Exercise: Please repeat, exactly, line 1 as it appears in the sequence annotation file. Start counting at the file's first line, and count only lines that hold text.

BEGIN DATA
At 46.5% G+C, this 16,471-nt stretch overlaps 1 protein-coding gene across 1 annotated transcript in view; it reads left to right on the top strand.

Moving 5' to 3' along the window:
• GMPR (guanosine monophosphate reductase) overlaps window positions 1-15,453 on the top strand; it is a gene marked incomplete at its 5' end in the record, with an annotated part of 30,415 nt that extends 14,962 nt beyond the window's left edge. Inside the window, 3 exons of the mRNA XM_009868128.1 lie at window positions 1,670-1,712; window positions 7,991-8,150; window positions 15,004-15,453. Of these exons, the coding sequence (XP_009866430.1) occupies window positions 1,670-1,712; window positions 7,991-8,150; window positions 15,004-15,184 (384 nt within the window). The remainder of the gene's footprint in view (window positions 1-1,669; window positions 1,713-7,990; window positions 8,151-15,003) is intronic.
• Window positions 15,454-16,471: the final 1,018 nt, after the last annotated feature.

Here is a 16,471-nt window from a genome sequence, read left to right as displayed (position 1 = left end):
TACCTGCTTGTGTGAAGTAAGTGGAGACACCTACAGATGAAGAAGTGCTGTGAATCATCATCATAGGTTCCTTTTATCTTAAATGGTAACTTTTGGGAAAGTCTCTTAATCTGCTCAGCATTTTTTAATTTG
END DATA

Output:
At 46.5% G+C, this 16,471-nt stretch overlaps 1 protein-coding gene across 1 annotated transcript in view; it reads left to right on the top strand.